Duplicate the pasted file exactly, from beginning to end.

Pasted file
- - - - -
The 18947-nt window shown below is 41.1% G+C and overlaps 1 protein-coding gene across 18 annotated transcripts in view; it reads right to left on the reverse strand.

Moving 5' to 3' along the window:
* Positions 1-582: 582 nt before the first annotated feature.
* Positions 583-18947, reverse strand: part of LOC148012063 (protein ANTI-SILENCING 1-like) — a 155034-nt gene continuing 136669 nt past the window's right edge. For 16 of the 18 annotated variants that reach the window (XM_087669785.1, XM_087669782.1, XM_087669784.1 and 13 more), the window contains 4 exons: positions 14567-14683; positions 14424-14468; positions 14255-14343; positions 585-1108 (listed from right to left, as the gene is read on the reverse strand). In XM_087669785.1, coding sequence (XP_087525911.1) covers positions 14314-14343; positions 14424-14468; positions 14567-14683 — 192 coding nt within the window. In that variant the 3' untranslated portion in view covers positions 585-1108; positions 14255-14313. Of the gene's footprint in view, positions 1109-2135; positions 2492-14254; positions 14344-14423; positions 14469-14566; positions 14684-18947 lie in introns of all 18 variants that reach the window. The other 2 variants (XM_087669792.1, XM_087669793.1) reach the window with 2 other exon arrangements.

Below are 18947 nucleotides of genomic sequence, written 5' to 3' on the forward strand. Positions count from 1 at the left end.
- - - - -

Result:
The 18947-nt window shown below is 41.1% G+C and overlaps 1 protein-coding gene across 18 annotated transcripts in view; it reads right to left on the reverse strand.

Moving 5' to 3' along the window:
* Positions 1-582: 582 nt before the first annotated feature.
* Positions 583-18947, reverse strand: part of LOC148012063 (protein ANTI-SILENCING 1-like) — a 155034-nt gene continuing 136669 nt past the window's right edge. For 16 of the 18 annotated variants that reach the window (XM_087669785.1, XM_087669782.1, XM_087669784.1 and 13 more), the window contains 4 exons: positions 14567-14683; positions 14424-14468; positions 14255-14343; positions 585-1108 (listed from right to left, as the gene is read on the reverse strand). In XM_087669785.1, coding sequence (XP_087525911.1) covers positions 14314-14343; positions 14424-14468; positions 14567-14683 — 192 coding nt within the window. In that variant the 3' untranslated portion in view covers positions 585-1108; positions 14255-14313. Of the gene's footprint in view, positions 1109-2135; positions 2492-14254; positions 14344-14423; positions 14469-14566; positions 14684-18947 lie in introns of all 18 variants that reach the window. The other 2 variants (XM_087669792.1, XM_087669793.1) reach the window with 2 other exon arrangements.

Below are 18947 nucleotides of genomic sequence, written 5' to 3' on the forward strand. Positions count from 1 at the left end.